Cloud as a concept and then as a reality swept through businesses over the past ten years, and most companies moved a lot of their applications to public cloud platforms. AWS, Google Cloud Platform, and Microsoft’s Azure (the hyperscale service providers) are now powerful influencers in business today. They turned IT into a commodity and then put an as-a-service layer on it, thus influencing business thinking as well as IT. But companies are now competing in a different way.
Over the past ten years, companies moved to cloud-based operating models on which they compete. They now go to market using these capabilities. They modernized their organizations and went through operating model changes to allow them to compete with agility and effectiveness.
But today, companies grapple with issues of how to use cloud technologies to change what they attempt to do. The cloud debate is moving from the generic hyperscale issues around how cheaply companies can scale and manage infrastructure and data with reliable and effective tools. Instead, the issue is how to add additional capabilities so companies can compete better within their industry. In effect, we are moving from how to leverage standard tools and platforms to how to use these standard tools to create unique and powerful platforms on which we can operate at scale.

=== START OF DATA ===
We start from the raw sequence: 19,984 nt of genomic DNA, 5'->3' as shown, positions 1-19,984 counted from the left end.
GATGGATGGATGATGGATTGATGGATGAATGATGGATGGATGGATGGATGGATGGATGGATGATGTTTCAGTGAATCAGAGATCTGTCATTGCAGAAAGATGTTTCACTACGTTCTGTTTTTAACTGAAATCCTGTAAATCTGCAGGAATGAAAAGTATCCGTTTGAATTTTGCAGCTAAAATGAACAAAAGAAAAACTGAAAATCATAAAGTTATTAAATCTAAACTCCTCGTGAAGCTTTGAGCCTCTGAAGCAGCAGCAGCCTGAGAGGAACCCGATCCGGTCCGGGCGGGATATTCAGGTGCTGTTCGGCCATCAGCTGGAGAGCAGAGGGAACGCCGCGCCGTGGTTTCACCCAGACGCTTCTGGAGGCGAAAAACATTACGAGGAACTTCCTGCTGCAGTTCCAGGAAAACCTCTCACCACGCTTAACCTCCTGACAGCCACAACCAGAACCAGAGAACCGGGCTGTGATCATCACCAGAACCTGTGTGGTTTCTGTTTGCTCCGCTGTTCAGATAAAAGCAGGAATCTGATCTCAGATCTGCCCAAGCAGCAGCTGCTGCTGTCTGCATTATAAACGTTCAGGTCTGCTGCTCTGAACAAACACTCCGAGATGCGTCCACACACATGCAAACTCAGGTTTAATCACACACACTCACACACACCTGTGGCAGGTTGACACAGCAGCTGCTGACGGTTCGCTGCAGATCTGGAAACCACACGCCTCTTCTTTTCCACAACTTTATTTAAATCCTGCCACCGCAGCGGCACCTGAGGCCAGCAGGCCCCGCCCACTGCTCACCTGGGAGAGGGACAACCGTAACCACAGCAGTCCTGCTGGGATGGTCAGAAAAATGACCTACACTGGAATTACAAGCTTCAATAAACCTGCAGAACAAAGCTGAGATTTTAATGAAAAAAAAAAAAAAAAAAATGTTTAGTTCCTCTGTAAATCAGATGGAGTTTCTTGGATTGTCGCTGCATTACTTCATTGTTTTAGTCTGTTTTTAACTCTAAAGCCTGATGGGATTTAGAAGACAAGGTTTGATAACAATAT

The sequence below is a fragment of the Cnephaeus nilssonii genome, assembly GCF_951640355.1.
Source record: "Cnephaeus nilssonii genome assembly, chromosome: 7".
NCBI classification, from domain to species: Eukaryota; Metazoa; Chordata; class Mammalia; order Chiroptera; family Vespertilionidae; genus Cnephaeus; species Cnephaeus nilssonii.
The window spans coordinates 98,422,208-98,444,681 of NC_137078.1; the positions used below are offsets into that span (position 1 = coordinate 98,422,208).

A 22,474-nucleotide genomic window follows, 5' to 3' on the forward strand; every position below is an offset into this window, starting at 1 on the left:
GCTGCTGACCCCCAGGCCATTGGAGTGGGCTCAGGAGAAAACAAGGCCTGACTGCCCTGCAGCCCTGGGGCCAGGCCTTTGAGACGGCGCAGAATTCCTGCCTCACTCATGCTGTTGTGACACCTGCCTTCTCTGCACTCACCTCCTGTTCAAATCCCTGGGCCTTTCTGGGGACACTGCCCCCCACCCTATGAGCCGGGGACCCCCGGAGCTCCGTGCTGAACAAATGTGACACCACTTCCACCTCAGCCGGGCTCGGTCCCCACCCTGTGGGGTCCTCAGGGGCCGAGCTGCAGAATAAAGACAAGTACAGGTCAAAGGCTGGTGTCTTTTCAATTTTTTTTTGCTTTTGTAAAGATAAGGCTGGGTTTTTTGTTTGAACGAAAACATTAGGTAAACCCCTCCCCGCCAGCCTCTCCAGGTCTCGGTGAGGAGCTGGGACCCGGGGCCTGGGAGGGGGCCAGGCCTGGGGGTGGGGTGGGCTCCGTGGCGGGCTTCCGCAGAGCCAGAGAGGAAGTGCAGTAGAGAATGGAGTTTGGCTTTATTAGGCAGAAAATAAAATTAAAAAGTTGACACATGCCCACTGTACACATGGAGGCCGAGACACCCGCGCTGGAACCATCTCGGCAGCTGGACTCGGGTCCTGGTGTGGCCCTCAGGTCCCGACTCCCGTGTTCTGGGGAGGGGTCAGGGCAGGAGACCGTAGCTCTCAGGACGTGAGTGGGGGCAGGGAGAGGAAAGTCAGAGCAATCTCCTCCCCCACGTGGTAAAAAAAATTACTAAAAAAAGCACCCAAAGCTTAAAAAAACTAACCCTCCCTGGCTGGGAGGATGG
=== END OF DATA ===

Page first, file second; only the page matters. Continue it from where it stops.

Effectively, we moved from “How can we become the same as everybody else?” to “How can we deploy that today in a unique, special way that fits our agenda in our industry, resolving our specific problems?”
It is an inverse effect. We went from taking everything that is bespoke and turning it to generic to now taking the generic and making it bespoke.
The challenge is that the hyperscale cloud providers make money by renting their standard platforms at scale. They are interested in taking a company’s problems and applying standard tools and standard capabilities to them. Their platforms are commoditized and provide tools that operate at scale. They drove down standards and scale, which makes it difficult to mass customize.
Therefore, in many subtle ways, they resist their clients’ efforts to create and sustain customized technology on their platforms. Instead, they constantly undercut these efforts through stranding APIs and other methods to favor their own standard technologies.
The whole cloud narrative for years has been one of scale. The hyperscalers developed marvelous cloud platforms and technologies that are very flexible and can scale. And that scale is necessary.